Larry DeBoer on Budget Deficits and the National Debt

Everybody’s Favorite Economist (tm), Larry DeBoer, has a good post at Capital Comments about the nation’s budget deficits, the national debt, and the likely consequences of austerity measures during a recession.

Big future deficits are a problem. Big deficits now, not so much. They’re the result of the recession. Tax revenues are way down because of all that unemployment. Spending is up, partly because of added entitlement payments, and partly because of the government’s stimulus spending. But deficits during a recession help. The extra spending and reduced taxes increase the sales of goods and services, which give businesses a reason to employ more people. Without the deficits, unemployment would be even higher.

With unemployment near 10 percent it wouldn’t do to try to reduce the deficit now. The federal government tried that during 1937-38. With the unemployment rate still at 14 percent, the Roosevelt administration cut spending, and Social Security taxes were first collected. The deficit was reduced to near zero – and the economy dropped into recession. Unemployment rose to 19 percent.

We do need a long-range plan to reduce deficits to less than 3 percent of GDP. We need to balance the budget eventually. But not now.

Comments

  1. Dave says

    I don’t agree that the defecit is due to the recession. The deficit is due to 6 years of republican majority who simultaneously cut taxes on the wealthiest Americans, while executing two wars. (one of which under false pretenses). Saying that the defect is due to the recession is like trying to attribute the house burning down by arson as “natural causes.”

  2. says

    Wait, a trillion dollars to conduct a useless war in Iraq–that’s entirely independent of the “Defense” budget and burgeoning counterterrorism expenditures–doesn’t count as an increase in spending?

  3. says

    If you’re doing manly stuff like killing folks or blowing stuff up, it doesn’t really count. It’s mostly a concern if you’re doing pansy stuff like feeding people.

  4. says

    I’m opposed to the War in Iraq as much as anyone here– in terms of foreign policy philosophy, mistaken ideas of cause/effect in the “War on Terror”, and its expense. But in terms of dollars over a decade, that’s still small potatoes compared to the money they’re blowing on everything else.

  5. says

    Do you know of anywhere that gives a fair representation of where the increases have been by type of expenditure over the past 10 years or whatever?

    $x military
    $y TARP
    $z infrastructure construction

    or something like that?

  6. says

    Total Federal spending, FY 2010, is estimated at $3.555 trillion. One trillion dollars over eight years is then 3.5% of the annual budget. That ain’t small potatoes when it comes to expenses. It’s what the average US household spends on clothing annually.

    And–compare nudism–it’s the same percentage whether or not one supports the war in Iraq. And it’s 3.5% added to the Budget while expressly cutting the taxes which will eventually pay for it. (I’ll be fair, here, and allow as how the tax cutters insisted that doing so would raise total revenues, if they’ll be fair and admit that once again this proved to be a sham.)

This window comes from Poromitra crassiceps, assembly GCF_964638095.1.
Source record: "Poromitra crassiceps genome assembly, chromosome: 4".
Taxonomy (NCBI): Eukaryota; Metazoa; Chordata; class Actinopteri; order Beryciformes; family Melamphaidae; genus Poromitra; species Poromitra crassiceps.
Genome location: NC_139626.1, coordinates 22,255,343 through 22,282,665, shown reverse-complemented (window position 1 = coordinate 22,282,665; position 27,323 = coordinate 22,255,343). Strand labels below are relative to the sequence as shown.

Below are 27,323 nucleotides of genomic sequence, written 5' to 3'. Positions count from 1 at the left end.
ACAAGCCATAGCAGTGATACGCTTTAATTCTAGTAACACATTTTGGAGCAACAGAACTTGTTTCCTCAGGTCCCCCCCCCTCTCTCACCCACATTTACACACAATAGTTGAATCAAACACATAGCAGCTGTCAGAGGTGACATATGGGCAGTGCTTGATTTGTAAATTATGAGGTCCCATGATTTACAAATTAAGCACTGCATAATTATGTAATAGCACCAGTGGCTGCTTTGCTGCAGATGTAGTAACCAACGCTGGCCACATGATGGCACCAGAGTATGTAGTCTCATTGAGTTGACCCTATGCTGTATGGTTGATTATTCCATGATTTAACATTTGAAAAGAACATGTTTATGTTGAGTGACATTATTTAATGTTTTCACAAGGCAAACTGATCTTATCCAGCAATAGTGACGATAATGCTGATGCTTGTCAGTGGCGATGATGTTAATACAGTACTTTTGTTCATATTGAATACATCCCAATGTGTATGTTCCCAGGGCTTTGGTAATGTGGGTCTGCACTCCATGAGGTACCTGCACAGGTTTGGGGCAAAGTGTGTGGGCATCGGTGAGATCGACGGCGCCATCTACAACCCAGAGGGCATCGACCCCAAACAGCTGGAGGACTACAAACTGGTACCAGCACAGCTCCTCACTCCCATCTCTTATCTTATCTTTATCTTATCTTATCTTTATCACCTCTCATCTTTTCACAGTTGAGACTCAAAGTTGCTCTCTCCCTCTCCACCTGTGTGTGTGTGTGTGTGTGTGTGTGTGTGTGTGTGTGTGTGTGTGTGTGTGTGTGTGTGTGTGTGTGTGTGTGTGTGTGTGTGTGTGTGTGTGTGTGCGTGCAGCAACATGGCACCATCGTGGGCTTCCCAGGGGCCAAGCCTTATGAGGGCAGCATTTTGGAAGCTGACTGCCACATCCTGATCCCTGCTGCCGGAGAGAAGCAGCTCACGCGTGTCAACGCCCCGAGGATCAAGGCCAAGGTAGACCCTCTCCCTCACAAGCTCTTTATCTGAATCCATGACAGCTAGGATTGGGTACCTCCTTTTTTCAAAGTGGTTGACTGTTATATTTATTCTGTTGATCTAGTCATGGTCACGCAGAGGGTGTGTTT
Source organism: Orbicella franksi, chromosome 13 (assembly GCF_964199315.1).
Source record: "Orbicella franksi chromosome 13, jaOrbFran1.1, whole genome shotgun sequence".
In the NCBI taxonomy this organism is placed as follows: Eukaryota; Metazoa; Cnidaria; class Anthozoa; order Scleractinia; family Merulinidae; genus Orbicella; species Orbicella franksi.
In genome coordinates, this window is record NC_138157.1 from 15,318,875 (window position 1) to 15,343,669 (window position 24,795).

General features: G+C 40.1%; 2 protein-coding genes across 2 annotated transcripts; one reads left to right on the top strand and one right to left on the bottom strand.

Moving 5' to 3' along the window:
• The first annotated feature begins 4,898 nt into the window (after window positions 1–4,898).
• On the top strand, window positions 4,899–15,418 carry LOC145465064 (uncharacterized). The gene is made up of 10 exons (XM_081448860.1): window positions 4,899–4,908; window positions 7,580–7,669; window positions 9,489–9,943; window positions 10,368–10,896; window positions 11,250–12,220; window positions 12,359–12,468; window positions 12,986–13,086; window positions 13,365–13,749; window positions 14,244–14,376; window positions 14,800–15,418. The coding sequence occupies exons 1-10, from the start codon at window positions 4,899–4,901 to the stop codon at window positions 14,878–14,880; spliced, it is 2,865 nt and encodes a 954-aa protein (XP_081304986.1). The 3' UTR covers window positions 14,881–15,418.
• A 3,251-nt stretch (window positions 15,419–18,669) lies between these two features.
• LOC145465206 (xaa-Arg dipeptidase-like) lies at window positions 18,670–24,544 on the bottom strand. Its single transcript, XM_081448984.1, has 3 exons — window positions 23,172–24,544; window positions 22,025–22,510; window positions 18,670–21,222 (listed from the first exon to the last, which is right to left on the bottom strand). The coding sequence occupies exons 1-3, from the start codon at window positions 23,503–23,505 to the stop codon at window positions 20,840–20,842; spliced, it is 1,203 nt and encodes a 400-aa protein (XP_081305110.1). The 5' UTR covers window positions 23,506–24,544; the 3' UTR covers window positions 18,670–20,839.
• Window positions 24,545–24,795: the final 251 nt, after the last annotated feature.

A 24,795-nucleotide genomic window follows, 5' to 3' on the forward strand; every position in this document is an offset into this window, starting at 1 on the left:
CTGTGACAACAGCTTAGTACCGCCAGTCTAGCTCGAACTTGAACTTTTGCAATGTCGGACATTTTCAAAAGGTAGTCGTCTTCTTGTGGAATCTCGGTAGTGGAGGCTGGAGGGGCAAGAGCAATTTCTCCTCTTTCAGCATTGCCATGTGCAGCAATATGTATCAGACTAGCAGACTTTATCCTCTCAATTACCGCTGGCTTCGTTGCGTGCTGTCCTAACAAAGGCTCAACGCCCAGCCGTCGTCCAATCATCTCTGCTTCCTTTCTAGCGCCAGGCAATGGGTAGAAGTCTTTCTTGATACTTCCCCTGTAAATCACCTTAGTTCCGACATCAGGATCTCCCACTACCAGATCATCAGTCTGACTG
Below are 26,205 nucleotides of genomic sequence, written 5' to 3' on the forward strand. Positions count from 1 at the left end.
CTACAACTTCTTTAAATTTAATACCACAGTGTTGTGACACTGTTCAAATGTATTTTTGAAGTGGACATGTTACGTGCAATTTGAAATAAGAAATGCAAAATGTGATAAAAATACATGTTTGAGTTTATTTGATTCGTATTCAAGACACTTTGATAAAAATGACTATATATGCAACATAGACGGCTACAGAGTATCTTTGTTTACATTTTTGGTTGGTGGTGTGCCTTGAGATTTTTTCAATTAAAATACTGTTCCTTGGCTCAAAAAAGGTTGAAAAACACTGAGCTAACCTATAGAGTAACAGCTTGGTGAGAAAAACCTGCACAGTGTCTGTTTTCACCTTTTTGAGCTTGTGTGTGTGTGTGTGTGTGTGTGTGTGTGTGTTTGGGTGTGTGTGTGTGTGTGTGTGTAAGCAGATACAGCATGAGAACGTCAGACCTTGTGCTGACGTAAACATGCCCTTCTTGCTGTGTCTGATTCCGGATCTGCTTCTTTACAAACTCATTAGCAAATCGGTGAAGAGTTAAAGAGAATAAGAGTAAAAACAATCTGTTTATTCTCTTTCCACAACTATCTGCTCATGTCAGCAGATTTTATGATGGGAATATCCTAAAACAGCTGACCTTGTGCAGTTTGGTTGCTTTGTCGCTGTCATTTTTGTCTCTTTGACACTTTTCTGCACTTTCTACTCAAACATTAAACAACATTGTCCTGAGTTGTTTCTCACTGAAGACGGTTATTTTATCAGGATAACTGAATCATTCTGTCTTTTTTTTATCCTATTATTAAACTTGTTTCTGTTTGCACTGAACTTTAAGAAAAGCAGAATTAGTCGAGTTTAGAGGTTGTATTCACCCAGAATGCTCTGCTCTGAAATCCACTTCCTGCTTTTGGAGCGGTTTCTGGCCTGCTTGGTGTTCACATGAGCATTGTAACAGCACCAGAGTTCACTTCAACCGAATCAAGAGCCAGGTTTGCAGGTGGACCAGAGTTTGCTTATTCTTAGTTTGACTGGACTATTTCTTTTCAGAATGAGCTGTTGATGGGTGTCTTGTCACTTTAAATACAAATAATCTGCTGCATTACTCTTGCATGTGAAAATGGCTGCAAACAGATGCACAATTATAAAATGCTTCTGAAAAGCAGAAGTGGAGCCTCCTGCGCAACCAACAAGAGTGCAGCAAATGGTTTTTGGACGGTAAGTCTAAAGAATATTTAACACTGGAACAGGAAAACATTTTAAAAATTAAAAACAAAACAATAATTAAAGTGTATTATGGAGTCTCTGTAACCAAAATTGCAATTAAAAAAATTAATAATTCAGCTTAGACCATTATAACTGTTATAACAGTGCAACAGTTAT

So: either tell us what programs larger than 3.5% of the Budget should be cut in their entirety, or explain what you mean by “spending” and why your ideas about excess trump other people’s. I’ve listened to this for thirty-five years now; I’ve watched two Deficit Hawk presidents spend us further into the poor house, and I’ve watched the party which styles itself Fiscally Responsible and Pro-Small Government run screaming from the electoral consequences of putting their words into actions, at least without subterfuge. I’ve seen both parties rubber-stamp Defense budgets that sail beyond extravagance, common sense, or the most expansive definition of Mission conceivable, and I’ve heard the howls of protest when Carter cut the B-1, or Clinton tried to bank the Peace Dividend. Amorphous complaints about “spending”–i.e., the spending other people want–haven’t done a goddam thing. Be specific. Defense spending + military pensions and benefits + service on the Debt they engender is sixty percent of the annual Budget. Is that a big enough chunk to start on?

  7. Marycatherine Barton says

    So true, DR. And re Dave’s statement, Bush was not that naive; both of his wars, he executed under false pretenses.

  8. says

    CBPP is as “liberal” as Heritage is “conservative”, so maybe it’s a good balance. In any case, it seems odd that the CBPP graph starts in 2009; it’d more helpful if it started in 2007 (at least for context). The “Bush era tax cuts” are assumed to continue past 2010– quite an assumption. (And that sure makes their graph look more “impressive”!) The “Bush era tax cuts” also presumably include both the rate cuts and the “stimulus”-type Keynesian tax reductions. The former is attractive; the latter is not– and bear a striking resemblance to the continuing/failed Bush/Obama “stimulus” spending. It’d be nice to see CBPP and Heritage separate out those two.

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